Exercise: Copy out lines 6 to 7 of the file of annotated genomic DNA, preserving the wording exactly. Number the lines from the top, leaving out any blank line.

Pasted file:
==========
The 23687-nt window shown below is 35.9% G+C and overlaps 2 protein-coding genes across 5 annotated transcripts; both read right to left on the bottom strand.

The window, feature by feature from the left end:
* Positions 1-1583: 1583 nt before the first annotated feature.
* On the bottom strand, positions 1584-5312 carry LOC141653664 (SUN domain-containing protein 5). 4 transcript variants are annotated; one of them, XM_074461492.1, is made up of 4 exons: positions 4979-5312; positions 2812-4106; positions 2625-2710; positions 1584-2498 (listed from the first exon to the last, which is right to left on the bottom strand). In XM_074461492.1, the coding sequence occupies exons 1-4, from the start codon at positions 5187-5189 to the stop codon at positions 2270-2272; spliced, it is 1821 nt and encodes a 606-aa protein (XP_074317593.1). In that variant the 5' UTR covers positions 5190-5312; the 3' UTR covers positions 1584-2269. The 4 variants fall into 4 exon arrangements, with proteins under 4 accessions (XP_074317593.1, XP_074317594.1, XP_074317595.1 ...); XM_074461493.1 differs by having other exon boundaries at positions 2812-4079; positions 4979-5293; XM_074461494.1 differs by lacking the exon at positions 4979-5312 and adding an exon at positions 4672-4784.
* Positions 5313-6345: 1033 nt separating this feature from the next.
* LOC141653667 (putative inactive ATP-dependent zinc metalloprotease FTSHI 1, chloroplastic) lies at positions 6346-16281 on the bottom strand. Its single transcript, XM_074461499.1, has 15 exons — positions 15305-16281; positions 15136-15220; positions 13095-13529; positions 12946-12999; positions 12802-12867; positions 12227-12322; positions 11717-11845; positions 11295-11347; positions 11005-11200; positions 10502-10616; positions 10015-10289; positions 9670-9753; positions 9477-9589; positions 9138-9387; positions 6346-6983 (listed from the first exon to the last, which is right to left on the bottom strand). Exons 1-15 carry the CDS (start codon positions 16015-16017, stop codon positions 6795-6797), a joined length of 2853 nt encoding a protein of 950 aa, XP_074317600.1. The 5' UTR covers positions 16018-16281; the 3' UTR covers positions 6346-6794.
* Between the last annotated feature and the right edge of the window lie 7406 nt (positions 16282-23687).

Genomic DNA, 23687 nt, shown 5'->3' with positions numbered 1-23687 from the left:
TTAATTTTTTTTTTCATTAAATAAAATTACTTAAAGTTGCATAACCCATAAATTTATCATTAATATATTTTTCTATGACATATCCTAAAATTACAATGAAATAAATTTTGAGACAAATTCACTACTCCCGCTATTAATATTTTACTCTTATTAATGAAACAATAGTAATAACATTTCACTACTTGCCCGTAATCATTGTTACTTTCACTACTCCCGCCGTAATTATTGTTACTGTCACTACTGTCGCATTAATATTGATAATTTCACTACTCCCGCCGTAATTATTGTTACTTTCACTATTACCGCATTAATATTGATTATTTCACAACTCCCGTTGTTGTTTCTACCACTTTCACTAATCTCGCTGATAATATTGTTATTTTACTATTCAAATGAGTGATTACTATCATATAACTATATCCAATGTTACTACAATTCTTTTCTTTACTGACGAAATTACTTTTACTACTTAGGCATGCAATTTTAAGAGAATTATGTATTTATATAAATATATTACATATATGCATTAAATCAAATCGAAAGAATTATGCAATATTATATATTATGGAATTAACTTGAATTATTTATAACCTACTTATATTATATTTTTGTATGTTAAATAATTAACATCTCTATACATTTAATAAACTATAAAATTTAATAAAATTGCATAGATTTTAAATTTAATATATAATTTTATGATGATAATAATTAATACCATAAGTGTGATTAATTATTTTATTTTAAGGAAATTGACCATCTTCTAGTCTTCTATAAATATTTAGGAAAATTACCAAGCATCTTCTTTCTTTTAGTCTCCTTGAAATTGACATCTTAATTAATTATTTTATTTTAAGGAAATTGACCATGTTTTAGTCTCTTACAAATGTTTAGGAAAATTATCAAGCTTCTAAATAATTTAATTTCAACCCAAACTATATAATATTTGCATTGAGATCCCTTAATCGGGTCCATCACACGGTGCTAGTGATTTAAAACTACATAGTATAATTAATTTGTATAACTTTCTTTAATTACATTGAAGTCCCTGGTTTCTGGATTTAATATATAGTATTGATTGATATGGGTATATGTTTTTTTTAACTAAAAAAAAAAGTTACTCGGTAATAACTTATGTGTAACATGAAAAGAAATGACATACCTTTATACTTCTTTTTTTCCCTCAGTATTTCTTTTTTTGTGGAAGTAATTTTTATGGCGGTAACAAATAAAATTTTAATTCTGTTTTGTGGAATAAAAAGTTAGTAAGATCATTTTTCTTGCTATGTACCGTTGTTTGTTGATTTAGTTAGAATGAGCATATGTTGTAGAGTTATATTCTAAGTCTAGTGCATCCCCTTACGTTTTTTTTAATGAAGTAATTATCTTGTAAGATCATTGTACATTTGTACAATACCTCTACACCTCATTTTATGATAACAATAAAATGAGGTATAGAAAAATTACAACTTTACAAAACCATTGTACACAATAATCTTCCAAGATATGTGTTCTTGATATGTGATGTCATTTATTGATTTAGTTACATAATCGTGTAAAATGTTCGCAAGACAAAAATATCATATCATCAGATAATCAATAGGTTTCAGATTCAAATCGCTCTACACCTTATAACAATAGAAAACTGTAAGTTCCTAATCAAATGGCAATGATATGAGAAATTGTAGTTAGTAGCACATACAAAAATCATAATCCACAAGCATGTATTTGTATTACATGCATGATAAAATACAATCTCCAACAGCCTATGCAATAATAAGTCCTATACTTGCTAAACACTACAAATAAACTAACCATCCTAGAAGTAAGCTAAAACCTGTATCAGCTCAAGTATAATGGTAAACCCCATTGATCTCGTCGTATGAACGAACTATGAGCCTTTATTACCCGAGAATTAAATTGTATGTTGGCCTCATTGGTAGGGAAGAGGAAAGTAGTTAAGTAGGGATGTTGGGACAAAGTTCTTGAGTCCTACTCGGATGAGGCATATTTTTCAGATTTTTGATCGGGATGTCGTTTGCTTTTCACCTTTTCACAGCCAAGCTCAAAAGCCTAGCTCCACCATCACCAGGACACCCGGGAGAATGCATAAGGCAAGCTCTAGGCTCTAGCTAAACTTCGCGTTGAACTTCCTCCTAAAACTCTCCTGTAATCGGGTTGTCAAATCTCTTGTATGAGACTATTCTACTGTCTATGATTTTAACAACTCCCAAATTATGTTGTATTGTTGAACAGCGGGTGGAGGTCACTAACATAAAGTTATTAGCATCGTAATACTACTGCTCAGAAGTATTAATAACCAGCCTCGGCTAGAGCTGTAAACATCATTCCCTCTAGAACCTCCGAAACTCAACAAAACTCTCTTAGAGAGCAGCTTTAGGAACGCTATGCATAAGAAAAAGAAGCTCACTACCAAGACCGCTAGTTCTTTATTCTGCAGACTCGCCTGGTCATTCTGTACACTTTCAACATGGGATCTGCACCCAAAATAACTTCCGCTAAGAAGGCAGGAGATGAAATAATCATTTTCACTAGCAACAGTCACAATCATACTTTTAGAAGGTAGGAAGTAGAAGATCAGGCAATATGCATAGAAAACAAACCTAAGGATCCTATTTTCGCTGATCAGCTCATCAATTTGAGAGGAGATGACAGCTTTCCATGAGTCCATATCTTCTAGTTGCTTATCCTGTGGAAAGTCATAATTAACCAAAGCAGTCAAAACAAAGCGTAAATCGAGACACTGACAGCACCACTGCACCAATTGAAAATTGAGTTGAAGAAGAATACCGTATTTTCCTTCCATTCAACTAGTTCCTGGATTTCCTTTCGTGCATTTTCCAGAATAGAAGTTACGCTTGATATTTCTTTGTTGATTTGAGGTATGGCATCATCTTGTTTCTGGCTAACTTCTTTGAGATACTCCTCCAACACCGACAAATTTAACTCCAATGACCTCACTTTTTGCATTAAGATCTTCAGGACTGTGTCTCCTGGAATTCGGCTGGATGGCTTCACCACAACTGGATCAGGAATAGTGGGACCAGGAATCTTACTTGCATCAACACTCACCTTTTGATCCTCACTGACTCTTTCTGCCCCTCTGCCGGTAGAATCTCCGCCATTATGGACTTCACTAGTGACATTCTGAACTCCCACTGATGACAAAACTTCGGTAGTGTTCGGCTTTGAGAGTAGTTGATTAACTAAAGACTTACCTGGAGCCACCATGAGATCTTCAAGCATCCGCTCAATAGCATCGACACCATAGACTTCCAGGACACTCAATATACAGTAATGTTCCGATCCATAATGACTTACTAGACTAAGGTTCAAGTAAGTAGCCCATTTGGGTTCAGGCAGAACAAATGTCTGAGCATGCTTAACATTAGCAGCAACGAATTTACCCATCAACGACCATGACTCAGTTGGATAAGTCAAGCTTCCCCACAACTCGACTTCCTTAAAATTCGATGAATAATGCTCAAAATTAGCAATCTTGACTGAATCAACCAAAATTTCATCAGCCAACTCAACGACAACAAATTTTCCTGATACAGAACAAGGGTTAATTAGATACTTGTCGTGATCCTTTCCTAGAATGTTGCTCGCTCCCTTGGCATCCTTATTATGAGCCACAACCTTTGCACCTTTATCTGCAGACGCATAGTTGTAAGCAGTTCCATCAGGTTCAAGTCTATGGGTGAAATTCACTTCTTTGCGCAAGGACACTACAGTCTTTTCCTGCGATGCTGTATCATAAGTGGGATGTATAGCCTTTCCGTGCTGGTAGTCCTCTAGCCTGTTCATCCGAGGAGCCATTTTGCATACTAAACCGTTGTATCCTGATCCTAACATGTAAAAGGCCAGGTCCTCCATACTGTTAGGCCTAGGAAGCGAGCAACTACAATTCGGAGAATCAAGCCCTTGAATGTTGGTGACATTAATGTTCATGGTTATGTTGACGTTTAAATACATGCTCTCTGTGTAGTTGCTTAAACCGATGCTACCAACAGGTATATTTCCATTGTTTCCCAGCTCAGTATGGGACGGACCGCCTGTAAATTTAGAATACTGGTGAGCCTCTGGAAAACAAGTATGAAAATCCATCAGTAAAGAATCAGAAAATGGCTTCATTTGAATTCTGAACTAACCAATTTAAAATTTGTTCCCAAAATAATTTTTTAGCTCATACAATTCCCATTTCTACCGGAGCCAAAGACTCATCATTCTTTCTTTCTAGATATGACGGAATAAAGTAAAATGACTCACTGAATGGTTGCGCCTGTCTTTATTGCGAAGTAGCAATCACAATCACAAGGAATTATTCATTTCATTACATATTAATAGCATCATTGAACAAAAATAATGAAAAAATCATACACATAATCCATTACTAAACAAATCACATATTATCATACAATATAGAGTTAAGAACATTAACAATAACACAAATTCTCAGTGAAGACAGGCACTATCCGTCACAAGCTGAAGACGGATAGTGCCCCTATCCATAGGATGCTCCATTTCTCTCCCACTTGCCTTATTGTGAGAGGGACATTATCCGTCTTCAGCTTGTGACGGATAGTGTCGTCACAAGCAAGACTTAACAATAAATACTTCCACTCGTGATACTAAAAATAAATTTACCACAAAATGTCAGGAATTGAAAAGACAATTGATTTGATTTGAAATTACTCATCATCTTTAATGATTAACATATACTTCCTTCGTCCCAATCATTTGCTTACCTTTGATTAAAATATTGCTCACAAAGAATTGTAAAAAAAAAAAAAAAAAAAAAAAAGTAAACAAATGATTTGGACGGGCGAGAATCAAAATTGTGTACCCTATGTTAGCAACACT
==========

* LOC141653667 (putative inactive ATP-dependent zinc metalloprotease FTSHI 1, chloroplastic) lies at positions 6346-16281 on the bottom strand. Its single transcript, XM_074461499.1, has 15 exons — positions 15305-16281; positions 15136-15220; positions 13095-13529; positions 12946-12999; positions 12802-12867; positions 12227-12322; positions 11717-11845; positions 11295-11347; positions 11005-11200; positions 10502-10616; positions 10015-10289; positions 9670-9753; positions 9477-9589; positions 9138-9387; positions 6346-6983 (listed from the first exon to the last, which is right to left on the bottom strand). Exons 1-15 carry the CDS (start codon positions 16015-16017, stop codon positions 6795-6797), a joined length of 2853 nt encoding a protein of 950 aa, XP_074317600.1. The 5' UTR covers positions 16018-16281; the 3' UTR covers positions 6346-6794.
* Between the last annotated feature and the right edge of the window lie 7406 nt (positions 16282-23687).